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(LifeSiteNews) – Florida Surgeon General Joseph Ladapo delivered another challenge to COVID mask orthodoxy this week, arguing that the paper and cloth garments that have become ubiquitous in public since 2020 are largely useless.

Ladapo, a vocal critic of mask mandates and vaccine passports, delivered remarks while waving a mask for emphasis, lamenting that “most” people “across the political spectrum” think that “these things are saving lives.”

“Our highest level of evidence are clinical trials. So, to the doctors who tell you that these things save lives, ask them, ‘What did the two randomized clinical trials that we’ve done during the pandemic, what did they show?’’ he advised the crowd. “Ask them that, when they tell you that these things save lives. One found nothing, zero benefit. The other found a small benefit, like a tiny benefit that’s a little bit methodologically shaky. And by the way, none of them, none of them found a benefit in young people.”

“Lower evidence is what the [U.S. Centers for Disease Control & Prevention] likes to tout,” Ladapo continued. “You know, shaky studies, shaky methods, finding 80 percent reductions in infection, give me a break, you know? I mean, come on. Nothing that we’re seeing in this country justifies that kind of conclusion. So that’s what the evidence shows.”

Despite such evidence, Ladapo lamented, “doctors who said that, who said that these things are not gonna save your life, these things aren’t gonna end the pandemic, these doctors, they’ve been kicked off of social media, these are facts. They’ve had their licenses suspended, because they didn’t think that their clinical practices needed to do that, I mean, that’s crazy. Good doctors who are brave enough to say what the science showed got punished. That’s happening, and it’s still happening where people are still holding up the illusion that these things save lives.”

A body of publicly available evidence agrees, such as the CDC’s September 2020 acknowledgement that masks cannot be counted on to keep out COVID when spending 15 minutes or longer within six feet of someone, or a May 2020 study published by CDC’s peer-reviewed journal Emerging Infectious Diseases that “did not find evidence that surgical-type face masks are effective in reducing laboratory-confirmed influenza transmission, either when worn by infected persons (source control) or by persons in the general community to reduce their susceptibility.”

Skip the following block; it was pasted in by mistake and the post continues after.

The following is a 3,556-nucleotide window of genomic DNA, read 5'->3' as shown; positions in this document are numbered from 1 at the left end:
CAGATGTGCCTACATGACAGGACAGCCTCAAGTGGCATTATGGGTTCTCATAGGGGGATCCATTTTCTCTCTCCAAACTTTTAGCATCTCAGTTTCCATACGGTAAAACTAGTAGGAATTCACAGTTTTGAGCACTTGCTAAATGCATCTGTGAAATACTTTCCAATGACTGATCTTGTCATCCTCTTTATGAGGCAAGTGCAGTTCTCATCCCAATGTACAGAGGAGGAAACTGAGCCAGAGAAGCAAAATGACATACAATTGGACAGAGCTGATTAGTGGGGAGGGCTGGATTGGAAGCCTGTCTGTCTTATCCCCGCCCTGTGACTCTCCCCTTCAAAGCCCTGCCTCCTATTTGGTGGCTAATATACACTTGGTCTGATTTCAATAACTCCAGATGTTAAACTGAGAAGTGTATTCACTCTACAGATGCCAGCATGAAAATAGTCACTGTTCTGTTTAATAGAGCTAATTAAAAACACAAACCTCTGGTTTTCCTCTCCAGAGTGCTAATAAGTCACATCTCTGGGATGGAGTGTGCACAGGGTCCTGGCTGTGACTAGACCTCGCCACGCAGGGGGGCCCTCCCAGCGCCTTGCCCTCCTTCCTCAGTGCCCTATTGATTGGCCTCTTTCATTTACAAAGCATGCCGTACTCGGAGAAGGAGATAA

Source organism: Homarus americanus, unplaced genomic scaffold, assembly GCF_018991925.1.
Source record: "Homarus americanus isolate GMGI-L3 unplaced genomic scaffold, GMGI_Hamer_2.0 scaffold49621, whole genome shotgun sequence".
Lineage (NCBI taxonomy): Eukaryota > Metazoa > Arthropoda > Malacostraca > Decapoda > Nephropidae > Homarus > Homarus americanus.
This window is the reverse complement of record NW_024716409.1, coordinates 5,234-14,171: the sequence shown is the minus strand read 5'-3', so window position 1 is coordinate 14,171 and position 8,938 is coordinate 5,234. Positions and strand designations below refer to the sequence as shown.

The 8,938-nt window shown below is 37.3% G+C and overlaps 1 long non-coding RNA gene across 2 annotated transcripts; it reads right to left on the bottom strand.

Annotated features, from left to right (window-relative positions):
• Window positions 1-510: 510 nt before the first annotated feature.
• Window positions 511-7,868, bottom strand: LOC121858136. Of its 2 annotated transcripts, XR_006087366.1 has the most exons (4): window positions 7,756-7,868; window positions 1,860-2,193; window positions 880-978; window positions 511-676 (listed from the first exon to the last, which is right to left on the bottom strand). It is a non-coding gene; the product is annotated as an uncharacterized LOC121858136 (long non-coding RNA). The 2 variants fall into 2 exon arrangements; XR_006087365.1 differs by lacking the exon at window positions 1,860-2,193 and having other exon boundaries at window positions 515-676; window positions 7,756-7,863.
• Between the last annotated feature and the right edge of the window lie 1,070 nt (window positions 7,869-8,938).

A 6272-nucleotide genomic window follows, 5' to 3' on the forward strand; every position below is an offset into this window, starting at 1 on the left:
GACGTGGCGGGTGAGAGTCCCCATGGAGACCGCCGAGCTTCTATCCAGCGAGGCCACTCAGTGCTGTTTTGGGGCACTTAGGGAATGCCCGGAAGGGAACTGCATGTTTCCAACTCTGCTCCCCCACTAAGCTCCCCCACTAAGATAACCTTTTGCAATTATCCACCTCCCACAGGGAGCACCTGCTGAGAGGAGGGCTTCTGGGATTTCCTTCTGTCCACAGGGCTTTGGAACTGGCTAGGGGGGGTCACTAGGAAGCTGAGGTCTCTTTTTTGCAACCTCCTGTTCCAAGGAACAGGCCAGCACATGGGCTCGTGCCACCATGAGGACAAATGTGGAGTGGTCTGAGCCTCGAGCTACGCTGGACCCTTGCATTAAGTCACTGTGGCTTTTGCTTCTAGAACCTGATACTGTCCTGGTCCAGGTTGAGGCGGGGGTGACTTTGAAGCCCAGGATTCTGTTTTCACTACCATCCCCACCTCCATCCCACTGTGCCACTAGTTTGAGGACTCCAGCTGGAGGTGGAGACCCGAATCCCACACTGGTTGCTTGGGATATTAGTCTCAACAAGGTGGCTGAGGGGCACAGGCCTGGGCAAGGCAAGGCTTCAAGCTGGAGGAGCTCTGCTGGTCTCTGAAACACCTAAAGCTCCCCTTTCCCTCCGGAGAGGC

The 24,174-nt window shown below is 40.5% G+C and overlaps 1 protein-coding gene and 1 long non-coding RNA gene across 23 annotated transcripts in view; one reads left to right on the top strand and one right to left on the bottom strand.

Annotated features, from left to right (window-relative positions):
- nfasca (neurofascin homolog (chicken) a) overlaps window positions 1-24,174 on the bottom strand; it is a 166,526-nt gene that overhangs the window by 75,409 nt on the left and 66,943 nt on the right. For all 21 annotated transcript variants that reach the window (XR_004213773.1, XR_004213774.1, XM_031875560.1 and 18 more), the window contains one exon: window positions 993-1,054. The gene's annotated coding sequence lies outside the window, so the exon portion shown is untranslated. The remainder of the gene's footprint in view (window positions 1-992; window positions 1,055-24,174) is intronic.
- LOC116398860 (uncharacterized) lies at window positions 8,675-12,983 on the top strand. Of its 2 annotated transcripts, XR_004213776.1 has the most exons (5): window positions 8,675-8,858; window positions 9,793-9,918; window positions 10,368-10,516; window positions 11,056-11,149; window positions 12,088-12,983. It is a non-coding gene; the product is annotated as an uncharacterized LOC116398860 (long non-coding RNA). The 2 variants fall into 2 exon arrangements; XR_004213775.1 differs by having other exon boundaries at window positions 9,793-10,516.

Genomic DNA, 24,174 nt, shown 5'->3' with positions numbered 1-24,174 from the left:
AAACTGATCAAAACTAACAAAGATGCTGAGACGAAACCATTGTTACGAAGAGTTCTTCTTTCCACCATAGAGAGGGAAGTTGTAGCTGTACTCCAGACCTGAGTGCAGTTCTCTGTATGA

Last May, another study found that, though mandates effectively increased mask use, that usage did not yield the expected benefits. “Mask mandates and use (were) not associated with lower SARS-CoV-2 spread among U.S. states” from March 2020 to March 2021. In fact, the researchers found the results to be a net negative, with masks increasing “dehydration … headaches and sweating and decreas[ing] cognitive precision,” and interfering with communication, as well as impairing social learning among children.

“The potential educational harms of mandatory-masking policies are much more firmly established, at least at this point, than their possible benefits in stopping the spread of COVID-19 in schools,” University of California-San Francisco epidemiologist professor Vinay Prasad wrote in September. “Early childhood is a crucial period when humans develop cultural, language, and social skills, including the ability to detect emotion on other people’s faces. Social interactions with friends, parents, and caregivers are integral to fostering children’s growth and well-being.”

Last week, Ladapo and Florida Gov. Ron DeSantis unveiled a new set of state health guidances meant to support doctors who dissent from COVID orthodoxy, including explicitly advising businesses “to no longer require facial coverings for employees, as there is no proven significant clinical benefit for facial coverings among the general population.”

At the same time, the governor’s office did not answer questions about DeSantis’s choice to simultaneously extend liability protections for doctors who continue to impose the CDC’s recommendations on their patients.